You probably have a few ayahuasca centers left now. Study their websites, what are the differences? What appeals to you? And also, Google the names of the centers and the shamans. Maybe you can find reviews online. For example, Retreat Guru and AyaAdvisors have quite a few reviews. The retreats on the website of Bookyogaretreats also have reviews. Remember that these are often the more upscale retreats, managed by people who know the importance of reviews. The smaller, often locally run, Ayahuasca centers are usually not very active with their marketing. Their online presence is a lot smaller.

Step 10: get in touch with the ayahuasca center

I always recommend contacting the ayahuasca center of your choice before booking. Just to see how they communicate with you, what the tone is, et cetera. Don’t be ashamed to ask any questions you have! A good ayahuasca center has received all these questions a hundred times before and can answer them perfectly.

Step 11: follow your feeling (ugh, clincher)

The most important thing when choosing an ayahuasca center is that you feel comfortable with it. You should get excited and have a good feeling about the center. Of course, you put all the pluses and minuses against each other, and it must fit your budget. But the ultimate decision-maker is your gut feeling.

Choose Ayahuasca retreat

Book now!

I think you’re ready then: ready to book. If you are very flexible in your schedule, you could try to arrange your ayahuasca retreat on the spot. The chances are that you pay a lot less. But … also be prepared for disappointment. Because there might not be a spot available, and you may have to find another ayahuasca center. Also fine, of course, but you have to be able to deal with that.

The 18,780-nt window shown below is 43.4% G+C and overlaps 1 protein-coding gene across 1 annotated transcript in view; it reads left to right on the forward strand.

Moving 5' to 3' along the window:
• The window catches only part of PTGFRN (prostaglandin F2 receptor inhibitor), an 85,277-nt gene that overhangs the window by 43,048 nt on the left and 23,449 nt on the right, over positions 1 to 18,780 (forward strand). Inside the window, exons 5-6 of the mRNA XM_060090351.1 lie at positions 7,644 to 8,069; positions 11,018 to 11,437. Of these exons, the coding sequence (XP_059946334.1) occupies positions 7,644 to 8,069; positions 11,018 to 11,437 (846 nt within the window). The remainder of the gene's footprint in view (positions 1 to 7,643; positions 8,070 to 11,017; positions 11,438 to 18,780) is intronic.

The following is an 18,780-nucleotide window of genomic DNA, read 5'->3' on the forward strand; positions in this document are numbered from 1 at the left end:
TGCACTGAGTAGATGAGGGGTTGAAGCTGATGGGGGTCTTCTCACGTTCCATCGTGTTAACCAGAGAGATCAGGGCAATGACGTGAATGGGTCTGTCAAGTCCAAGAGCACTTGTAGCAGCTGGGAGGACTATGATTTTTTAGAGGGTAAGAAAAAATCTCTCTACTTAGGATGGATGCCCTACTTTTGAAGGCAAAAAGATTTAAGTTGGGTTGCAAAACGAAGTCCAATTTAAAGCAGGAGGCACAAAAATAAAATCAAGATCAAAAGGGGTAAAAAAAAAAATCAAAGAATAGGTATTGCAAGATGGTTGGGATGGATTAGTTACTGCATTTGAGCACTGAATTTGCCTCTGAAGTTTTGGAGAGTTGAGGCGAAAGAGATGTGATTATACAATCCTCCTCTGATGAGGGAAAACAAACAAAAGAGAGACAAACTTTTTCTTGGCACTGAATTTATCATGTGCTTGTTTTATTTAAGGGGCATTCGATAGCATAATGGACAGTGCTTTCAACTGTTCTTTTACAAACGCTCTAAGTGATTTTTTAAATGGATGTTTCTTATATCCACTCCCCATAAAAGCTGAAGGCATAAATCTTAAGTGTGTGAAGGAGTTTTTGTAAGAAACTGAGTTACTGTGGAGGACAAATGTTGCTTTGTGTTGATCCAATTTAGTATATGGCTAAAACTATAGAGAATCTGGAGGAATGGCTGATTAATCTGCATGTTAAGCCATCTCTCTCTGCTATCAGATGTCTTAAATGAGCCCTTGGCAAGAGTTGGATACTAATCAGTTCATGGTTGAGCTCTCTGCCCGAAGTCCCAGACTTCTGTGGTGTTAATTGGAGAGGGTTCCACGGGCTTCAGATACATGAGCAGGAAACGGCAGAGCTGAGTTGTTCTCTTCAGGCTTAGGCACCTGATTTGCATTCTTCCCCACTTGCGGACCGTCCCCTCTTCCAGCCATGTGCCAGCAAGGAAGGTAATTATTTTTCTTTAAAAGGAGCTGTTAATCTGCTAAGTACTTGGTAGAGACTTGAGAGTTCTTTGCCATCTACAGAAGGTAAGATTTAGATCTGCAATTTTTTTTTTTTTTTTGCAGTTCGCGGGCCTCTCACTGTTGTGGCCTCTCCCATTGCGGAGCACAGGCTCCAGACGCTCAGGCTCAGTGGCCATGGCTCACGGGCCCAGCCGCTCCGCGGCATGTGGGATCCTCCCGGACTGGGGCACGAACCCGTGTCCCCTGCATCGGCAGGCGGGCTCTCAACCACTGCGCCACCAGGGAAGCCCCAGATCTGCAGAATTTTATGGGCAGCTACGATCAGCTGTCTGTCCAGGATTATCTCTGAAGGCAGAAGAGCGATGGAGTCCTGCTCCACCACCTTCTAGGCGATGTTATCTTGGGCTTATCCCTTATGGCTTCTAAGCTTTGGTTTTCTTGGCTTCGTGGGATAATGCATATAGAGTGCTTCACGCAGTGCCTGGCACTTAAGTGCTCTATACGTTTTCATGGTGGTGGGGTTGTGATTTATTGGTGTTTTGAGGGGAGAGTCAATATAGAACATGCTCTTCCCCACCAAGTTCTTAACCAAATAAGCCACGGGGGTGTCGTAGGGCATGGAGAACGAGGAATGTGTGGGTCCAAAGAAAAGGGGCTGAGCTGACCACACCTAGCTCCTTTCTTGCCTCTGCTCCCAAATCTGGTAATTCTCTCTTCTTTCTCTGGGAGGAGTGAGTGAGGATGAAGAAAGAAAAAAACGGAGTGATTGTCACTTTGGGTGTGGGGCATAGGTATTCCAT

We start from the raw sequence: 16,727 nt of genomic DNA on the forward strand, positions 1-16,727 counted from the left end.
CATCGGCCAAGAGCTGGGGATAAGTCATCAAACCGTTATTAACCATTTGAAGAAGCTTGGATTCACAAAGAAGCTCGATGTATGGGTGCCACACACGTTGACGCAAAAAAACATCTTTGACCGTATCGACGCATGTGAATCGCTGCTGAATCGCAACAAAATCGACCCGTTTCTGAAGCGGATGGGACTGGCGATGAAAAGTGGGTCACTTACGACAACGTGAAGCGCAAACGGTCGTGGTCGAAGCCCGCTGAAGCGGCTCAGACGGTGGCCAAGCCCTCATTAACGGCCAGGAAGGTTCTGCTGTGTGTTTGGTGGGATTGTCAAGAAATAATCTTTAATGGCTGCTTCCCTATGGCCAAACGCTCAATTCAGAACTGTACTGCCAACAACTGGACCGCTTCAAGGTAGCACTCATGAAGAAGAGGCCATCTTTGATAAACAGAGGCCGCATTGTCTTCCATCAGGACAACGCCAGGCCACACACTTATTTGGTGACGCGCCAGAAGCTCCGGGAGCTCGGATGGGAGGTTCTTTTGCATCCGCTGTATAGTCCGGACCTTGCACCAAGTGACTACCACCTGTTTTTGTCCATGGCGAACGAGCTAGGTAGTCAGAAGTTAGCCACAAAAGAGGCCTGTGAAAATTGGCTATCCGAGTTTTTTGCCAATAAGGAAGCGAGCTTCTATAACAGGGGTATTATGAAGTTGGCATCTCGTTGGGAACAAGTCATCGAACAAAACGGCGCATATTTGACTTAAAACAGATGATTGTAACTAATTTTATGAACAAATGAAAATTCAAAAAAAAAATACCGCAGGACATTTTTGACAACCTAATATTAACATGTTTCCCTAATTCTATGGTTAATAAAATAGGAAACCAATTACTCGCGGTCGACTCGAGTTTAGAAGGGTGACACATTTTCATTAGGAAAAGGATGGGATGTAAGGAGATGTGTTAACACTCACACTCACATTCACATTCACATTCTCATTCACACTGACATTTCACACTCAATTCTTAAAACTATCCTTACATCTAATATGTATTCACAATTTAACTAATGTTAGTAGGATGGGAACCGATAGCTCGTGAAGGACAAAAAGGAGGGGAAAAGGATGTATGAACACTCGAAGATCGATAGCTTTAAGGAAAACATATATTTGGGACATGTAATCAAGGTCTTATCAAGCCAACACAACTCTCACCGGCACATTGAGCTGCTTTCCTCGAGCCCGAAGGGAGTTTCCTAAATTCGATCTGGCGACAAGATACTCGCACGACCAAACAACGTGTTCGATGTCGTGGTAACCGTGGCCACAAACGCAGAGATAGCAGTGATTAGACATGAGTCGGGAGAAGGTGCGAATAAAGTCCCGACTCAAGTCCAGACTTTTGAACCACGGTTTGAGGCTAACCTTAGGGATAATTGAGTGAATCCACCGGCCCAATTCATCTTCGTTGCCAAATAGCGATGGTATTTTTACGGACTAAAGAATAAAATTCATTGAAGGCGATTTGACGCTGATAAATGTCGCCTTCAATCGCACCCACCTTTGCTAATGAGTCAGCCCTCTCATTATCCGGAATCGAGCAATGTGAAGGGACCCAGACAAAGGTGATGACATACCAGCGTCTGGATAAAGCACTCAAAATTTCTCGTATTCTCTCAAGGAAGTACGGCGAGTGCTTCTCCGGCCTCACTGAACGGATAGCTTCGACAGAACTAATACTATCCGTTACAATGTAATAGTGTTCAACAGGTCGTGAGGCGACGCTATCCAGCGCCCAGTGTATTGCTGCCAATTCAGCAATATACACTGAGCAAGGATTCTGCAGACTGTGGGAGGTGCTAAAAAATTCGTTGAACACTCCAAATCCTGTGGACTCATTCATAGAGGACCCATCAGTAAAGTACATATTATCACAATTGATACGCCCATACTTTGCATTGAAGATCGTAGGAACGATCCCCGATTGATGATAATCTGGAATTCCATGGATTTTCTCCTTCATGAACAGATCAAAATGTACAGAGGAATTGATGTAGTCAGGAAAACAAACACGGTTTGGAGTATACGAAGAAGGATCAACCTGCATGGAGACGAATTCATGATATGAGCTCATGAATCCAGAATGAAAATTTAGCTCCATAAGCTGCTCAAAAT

My choice: Inca Shipiba, ayahuasca retreat in Peru

I was already in Peru when I decided I wanted to do an ayahuasca retreat. I asked other travelers about experiences, but I only met people who were still in the planning phase. Also, many of them wanted to “do a ceremony” somewhere during their trip. I absolutely wanted to go to such a center for a week, so that I could do multiple ceremonies. And I wanted to do that in the Amazon, near Iquitos. So that limited my options a lot already

At first, I had a long list of about 20 retreats, but I waived off many based on price and start date. I was looking for a retreat with more flexibility, one where I could start every day. Plus, I wanted a female shaman. That’s how I eliminated many of them, and in the end, I contacted two ayahuasca centers. One was a little faster to respond, and I would get private accommodation there. The other center was still under construction, and everyone slept in the ceremony room. I didn’t like that idea. So the choice was quickly made: Inca Shipiba. And it was fantastic! For me, this was definitely the best ayahuasca retreat in Peru.

Good luck with your ayahuasca trip (yes, pun still intended).

How to choose an ayahuasca retreat - infographic